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                                 BRB No. 99-1131

JEREMIAH WILLIAMS                       )
                                        )
          Claimant-Respondent           )    DATE ISSUED:   07/21/2000
 
                                        )
     v.                                 )
                                        )
CERES TERMINALS,                        )
INCORPORATED                            )
                                        )
          Self-Insured                  )    
          Employer-Petitioner           )    DECISION and ORDER

     Appeal of  the Compensation Order-Award of  Attorney's Fees of Thomas C.
     Hunter, District Director, United States Department of  Labor.

     H. Thomas Lenz (Spector & Lenz, P.C.), Chicago, Illinois, for claimant.

     Gregory P. Sujack (Garofalo, Schreiber & Hart, Chartered), Chicago,
     Illinois, for self-insured employer.

     Before: SMITH and BROWN, Administrative Appeals Judges, and NELSON,
     Acting Administrative Appeals Judge.

     PER CURIAM:

     Employer appeals the Compensation Order-Award of  Attorney's Fees (Case No.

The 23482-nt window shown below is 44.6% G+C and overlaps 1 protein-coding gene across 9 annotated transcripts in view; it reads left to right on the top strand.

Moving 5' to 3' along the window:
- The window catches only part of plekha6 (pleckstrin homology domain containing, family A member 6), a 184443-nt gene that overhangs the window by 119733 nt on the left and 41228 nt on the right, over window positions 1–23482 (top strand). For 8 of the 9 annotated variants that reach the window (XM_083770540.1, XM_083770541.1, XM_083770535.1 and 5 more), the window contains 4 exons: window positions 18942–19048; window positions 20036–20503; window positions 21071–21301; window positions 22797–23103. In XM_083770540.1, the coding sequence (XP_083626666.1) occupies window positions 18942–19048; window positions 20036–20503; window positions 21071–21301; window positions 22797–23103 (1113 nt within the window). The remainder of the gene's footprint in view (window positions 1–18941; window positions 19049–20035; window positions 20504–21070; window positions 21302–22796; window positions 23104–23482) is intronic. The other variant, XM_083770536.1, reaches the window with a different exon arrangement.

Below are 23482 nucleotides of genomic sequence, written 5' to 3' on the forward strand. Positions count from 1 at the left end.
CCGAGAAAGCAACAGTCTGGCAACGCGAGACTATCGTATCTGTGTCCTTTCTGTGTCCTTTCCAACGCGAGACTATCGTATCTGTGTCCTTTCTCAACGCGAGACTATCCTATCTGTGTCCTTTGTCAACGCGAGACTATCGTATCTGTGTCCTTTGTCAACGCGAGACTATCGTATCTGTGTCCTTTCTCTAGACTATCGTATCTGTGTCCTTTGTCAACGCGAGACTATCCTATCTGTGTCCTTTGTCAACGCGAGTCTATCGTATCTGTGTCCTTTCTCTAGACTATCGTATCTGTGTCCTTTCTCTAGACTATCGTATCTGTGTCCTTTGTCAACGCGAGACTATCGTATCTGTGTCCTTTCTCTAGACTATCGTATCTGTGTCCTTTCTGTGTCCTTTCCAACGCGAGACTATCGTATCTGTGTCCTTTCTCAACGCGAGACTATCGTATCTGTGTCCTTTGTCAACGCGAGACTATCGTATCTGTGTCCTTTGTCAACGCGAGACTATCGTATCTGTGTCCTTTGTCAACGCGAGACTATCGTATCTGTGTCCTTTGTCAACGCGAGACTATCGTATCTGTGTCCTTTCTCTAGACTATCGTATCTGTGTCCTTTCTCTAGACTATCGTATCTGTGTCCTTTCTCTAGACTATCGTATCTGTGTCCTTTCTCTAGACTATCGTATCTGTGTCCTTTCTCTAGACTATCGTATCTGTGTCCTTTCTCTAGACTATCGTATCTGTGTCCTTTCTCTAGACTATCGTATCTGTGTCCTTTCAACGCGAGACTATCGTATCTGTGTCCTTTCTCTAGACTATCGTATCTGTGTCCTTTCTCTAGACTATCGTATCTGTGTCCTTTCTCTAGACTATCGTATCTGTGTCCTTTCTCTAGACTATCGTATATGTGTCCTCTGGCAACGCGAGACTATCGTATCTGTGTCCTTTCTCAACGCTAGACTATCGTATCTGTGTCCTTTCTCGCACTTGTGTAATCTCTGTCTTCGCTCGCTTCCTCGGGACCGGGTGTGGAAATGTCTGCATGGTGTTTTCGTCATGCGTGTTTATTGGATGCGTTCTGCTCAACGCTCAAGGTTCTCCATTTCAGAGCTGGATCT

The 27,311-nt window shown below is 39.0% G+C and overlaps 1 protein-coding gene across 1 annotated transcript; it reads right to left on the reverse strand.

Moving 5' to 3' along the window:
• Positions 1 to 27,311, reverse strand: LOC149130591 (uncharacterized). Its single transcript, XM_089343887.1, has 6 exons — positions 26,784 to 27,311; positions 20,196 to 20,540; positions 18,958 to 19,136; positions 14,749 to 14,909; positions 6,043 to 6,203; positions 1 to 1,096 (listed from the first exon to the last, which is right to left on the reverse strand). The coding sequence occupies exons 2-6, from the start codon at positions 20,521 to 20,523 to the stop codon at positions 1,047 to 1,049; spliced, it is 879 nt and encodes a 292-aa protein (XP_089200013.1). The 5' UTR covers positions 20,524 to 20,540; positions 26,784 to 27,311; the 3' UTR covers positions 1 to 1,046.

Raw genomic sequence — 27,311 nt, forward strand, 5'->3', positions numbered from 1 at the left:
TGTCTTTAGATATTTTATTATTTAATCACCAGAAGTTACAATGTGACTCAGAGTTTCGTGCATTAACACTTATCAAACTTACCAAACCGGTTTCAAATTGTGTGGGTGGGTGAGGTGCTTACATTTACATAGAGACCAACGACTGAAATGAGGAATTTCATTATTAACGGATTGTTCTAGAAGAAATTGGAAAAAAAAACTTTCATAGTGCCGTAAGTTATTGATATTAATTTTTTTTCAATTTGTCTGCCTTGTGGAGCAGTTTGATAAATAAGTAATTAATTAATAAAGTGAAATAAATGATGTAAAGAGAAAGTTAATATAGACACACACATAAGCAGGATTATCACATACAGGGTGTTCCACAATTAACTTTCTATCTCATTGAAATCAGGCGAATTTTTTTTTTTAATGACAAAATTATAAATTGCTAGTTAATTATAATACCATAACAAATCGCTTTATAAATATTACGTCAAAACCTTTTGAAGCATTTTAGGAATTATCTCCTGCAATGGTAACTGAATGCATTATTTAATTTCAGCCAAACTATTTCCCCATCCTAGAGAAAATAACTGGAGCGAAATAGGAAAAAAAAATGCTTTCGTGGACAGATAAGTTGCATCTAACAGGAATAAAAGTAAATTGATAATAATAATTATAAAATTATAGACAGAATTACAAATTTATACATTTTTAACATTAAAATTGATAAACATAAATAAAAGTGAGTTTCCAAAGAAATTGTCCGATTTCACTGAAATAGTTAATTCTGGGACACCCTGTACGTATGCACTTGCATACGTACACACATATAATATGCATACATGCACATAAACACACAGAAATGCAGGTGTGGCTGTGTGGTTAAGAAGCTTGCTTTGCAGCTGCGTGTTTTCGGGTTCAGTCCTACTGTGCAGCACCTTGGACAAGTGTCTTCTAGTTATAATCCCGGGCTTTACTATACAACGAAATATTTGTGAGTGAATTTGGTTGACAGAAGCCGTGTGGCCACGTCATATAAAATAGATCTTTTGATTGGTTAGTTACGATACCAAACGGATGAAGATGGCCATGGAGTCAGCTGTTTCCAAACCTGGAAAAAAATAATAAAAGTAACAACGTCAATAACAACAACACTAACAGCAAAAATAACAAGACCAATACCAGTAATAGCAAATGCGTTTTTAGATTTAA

10-34685) of District Director Thomas C. Hunter rendered on a claim filed pursuant
to the provisions of  the Longshore and Harbor Workers' Compensation Act, as
amended, 33 U.S.C. §901 et seq. (the Act).  The amount of  an 
attorney's fee award  is discretionary and may only be set aside if shown by
the challenging party to be arbitrary, capricious, an abuse of discretion, or not
in accordance with law. See, e.g., Muscella v. Sun Shipbuilding & Dry Dock 
Co., 12 BRBS 272 (1980).

     Claimant fractured his left ankle in a work-related accident on May 14, 1995,
and  filed his claim for compensation on  May 20, 1995.  Employer asserts that it
timely paid claimant for various periods of disability, filed a timely notice of
controversion, and on May 7, 1997, issued its notice of final payment of benefits
for a 10 percent loss of use of the foot, in accordance with the final